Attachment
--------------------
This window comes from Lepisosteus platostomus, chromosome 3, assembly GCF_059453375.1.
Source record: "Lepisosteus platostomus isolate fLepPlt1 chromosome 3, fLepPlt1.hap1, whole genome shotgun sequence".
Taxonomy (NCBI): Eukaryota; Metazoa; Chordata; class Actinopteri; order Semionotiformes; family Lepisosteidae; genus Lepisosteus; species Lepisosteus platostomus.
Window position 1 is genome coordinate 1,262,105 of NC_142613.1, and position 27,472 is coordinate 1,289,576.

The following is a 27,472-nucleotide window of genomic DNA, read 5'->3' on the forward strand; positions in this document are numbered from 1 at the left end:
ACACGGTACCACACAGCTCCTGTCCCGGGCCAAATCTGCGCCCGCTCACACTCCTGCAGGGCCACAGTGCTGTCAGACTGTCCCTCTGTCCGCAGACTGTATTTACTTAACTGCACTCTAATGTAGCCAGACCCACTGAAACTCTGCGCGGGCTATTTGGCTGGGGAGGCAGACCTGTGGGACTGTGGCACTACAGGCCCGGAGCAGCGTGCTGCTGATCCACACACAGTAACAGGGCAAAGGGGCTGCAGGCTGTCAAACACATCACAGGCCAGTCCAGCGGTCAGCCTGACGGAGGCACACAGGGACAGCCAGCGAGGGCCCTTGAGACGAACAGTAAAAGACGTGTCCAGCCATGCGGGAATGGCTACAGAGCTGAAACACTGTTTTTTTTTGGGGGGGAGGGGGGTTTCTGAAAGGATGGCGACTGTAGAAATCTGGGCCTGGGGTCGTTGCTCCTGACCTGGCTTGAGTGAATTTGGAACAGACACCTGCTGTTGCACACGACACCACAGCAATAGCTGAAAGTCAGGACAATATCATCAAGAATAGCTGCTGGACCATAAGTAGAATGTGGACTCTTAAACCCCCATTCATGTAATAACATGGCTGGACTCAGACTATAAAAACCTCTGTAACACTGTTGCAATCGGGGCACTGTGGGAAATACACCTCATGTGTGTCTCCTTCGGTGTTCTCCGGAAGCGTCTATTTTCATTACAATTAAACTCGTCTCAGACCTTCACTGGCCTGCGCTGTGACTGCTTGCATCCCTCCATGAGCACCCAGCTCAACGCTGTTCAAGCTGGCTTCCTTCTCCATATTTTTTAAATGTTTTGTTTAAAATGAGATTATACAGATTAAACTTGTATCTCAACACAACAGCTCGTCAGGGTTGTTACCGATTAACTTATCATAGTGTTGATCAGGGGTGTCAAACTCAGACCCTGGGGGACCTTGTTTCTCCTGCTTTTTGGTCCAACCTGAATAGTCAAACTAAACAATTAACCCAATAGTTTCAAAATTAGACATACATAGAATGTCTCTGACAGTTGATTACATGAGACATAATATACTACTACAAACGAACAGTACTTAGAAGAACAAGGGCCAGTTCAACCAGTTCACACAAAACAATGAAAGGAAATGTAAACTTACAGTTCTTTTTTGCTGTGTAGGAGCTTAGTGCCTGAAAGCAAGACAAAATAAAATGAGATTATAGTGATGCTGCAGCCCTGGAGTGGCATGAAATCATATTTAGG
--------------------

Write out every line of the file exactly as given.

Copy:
This window comes from Lepisosteus platostomus, chromosome 3, assembly GCF_059453375.1.
Source record: "Lepisosteus platostomus isolate fLepPlt1 chromosome 3, fLepPlt1.hap1, whole genome shotgun sequence".
Taxonomy (NCBI): Eukaryota; Metazoa; Chordata; class Actinopteri; order Semionotiformes; family Lepisosteidae; genus Lepisosteus; species Lepisosteus platostomus.
Window position 1 is genome coordinate 1,262,105 of NC_142613.1, and position 27,472 is coordinate 1,289,576.

The following is a 27,472-nucleotide window of genomic DNA, read 5'->3' on the forward strand; positions in this document are numbered from 1 at the left end:
ACACGGTACCACACAGCTCCTGTCCCGGGCCAAATCTGCGCCCGCTCACACTCCTGCAGGGCCACAGTGCTGTCAGACTGTCCCTCTGTCCGCAGACTGTATTTACTTAACTGCACTCTAATGTAGCCAGACCCACTGAAACTCTGCGCGGGCTATTTGGCTGGGGAGGCAGACCTGTGGGACTGTGGCACTACAGGCCCGGAGCAGCGTGCTGCTGATCCACACACAGTAACAGGGCAAAGGGGCTGCAGGCTGTCAAACACATCACAGGCCAGTCCAGCGGTCAGCCTGACGGAGGCACACAGGGACAGCCAGCGAGGGCCCTTGAGACGAACAGTAAAAGACGTGTCCAGCCATGCGGGAATGGCTACAGAGCTGAAACACTGTTTTTTTTTGGGGGGGAGGGGGGTTTCTGAAAGGATGGCGACTGTAGAAATCTGGGCCTGGGGTCGTTGCTCCTGACCTGGCTTGAGTGAATTTGGAACAGACACCTGCTGTTGCACACGACACCACAGCAATAGCTGAAAGTCAGGACAATATCATCAAGAATAGCTGCTGGACCATAAGTAGAATGTGGACTCTTAAACCCCCATTCATGTAATAACATGGCTGGACTCAGACTATAAAAACCTCTGTAACACTGTTGCAATCGGGGCACTGTGGGAAATACACCTCATGTGTGTCTCCTTCGGTGTTCTCCGGAAGCGTCTATTTTCATTACAATTAAACTCGTCTCAGACCTTCACTGGCCTGCGCTGTGACTGCTTGCATCCCTCCATGAGCACCCAGCTCAACGCTGTTCAAGCTGGCTTCCTTCTCCATATTTTTTAAATGTTTTGTTTAAAATGAGATTATACAGATTAAACTTGTATCTCAACACAACAGCTCGTCAGGGTTGTTACCGATTAACTTATCATAGTGTTGATCAGGGGTGTCAAACTCAGACCCTGGGGGACCTTGTTTCTCCTGCTTTTTGGTCCAACCTGAATAGTCAAACTAAACAATTAACCCAATAGTTTCAAAATTAGACATACATAGAATGTCTCTGACAGTTGATTACATGAGACATAATATACTACTACAAACGAACAGTACTTAGAAGAACAAGGGCCAGTTCAACCAGTTCACACAAAACAATGAAAGGAAATGTAAACTTACAGTTCTTTTTTGCTGTGTAGGAGCTTAGTGCCTGAAAGCAAGACAAAATAAAATGAGATTATAGTGATGCTGCAGCCCTGGAGTGGCATGAAATCATATTTAGG